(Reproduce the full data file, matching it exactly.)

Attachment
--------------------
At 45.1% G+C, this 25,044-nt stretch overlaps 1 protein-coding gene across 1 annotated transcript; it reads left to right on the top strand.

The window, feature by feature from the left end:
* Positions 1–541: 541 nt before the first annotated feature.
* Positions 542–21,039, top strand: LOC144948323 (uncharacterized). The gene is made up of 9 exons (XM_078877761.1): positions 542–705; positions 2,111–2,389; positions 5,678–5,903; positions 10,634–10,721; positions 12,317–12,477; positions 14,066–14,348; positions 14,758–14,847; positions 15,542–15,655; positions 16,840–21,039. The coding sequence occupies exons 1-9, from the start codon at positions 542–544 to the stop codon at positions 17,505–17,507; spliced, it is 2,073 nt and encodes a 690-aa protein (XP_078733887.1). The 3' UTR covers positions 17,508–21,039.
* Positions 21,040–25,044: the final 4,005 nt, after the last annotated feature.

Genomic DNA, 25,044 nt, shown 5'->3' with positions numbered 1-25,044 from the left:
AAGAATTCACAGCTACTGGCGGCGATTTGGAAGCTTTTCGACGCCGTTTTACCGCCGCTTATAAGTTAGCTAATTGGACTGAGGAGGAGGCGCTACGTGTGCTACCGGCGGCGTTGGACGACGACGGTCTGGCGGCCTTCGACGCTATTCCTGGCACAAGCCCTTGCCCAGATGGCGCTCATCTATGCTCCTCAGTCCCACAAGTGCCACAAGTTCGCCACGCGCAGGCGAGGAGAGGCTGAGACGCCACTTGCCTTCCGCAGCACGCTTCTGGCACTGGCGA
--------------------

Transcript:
At 45.1% G+C, this 25,044-nt stretch overlaps 1 protein-coding gene across 1 annotated transcript; it reads left to right on the top strand.

The window, feature by feature from the left end:
* Positions 1–541: 541 nt before the first annotated feature.
* Positions 542–21,039, top strand: LOC144948323 (uncharacterized). The gene is made up of 9 exons (XM_078877761.1): positions 542–705; positions 2,111–2,389; positions 5,678–5,903; positions 10,634–10,721; positions 12,317–12,477; positions 14,066–14,348; positions 14,758–14,847; positions 15,542–15,655; positions 16,840–21,039. The coding sequence occupies exons 1-9, from the start codon at positions 542–544 to the stop codon at positions 17,505–17,507; spliced, it is 2,073 nt and encodes a 690-aa protein (XP_078733887.1). The 3' UTR covers positions 17,508–21,039.
* Positions 21,040–25,044: the final 4,005 nt, after the last annotated feature.

Genomic DNA, 25,044 nt, shown 5'->3' with positions numbered 1-25,044 from the left:
AAGAATTCACAGCTACTGGCGGCGATTTGGAAGCTTTTCGACGCCGTTTTACCGCCGCTTATAAGTTAGCTAATTGGACTGAGGAGGAGGCGCTACGTGTGCTACCGGCGGCGTTGGACGACGACGGTCTGGCGGCCTTCGACGCTATTCCTGGCACAAGCCCTTGCCCAGATGGCGCTCATCTATGCTCCTCAGTCCCACAAGTGCCACAAGTTCGCCACGCGCAGGCGAGGAGAGGCTGAGACGCCACTTGCCTTCCGCAGCACGCTTCTGGCACTGGCGA